Abstract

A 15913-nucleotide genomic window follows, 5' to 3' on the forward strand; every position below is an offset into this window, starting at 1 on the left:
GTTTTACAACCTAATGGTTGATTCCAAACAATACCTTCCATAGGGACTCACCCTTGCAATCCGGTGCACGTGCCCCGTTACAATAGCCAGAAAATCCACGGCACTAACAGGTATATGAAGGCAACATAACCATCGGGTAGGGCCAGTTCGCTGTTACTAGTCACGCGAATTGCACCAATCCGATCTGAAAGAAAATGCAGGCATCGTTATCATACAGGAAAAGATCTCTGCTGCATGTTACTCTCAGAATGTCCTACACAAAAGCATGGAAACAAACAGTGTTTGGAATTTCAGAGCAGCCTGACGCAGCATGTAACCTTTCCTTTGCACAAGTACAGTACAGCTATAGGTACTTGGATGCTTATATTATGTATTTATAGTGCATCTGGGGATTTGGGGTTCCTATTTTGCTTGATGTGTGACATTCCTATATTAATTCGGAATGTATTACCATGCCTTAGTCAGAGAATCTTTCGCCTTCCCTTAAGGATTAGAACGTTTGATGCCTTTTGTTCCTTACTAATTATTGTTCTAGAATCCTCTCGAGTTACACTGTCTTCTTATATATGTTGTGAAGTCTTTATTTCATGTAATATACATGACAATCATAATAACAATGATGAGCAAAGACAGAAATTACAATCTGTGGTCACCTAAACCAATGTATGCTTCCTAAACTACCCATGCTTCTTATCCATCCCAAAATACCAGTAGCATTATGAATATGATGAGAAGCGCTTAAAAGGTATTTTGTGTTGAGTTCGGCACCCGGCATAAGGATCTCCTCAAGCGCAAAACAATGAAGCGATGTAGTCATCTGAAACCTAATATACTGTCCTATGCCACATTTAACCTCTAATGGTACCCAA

To better understand the depth dependence of improvements in signal-to-noise ratio for borehole seismic data, we have collected and analyzed a data set recorded from a pair of high-fidelity, broadband (1 to 80 Hz) seismometers sited in two closely separated deep boreholes near Amarillo, Texas. The total decrease (surface to 1951 m) in minimum noise level is up to 30 dB; the total decrease in maximum noise level is up to 35 dB; and the range of noise values (maximum to minimum) at a given depth decreases from 30 to 10 dB. The majority of the noise reduction occurs within the first few hundred meters below the surface, but the decrease continues with depth and there is no indication that even lower noise levels do not exist below our deepest recording depth (1951 m). Cultural work-day noise (prominent during normal working hours) from 0 to 40 Hz is observed at all depths, suggesting a strong body-wave component. Wind-generated 15 to 60-Hz noise is strongest at the surface, and is observed as deep as 367 m without a properly shielded hole. With the addition of shielding to reduce the coupling between the borehole casing and/or cable with the wind, wind-generated noise above 40 Hz can be eliminated at 367 m. Events with near-vertical propagation paths and signal power above 1 Hz show signal strength decreasing uphole, with a steady winnowing of high frequencies that can be fit by a simple frequency-independent Q of 35.5 ± 8 for the material between 1951 and 367 m.

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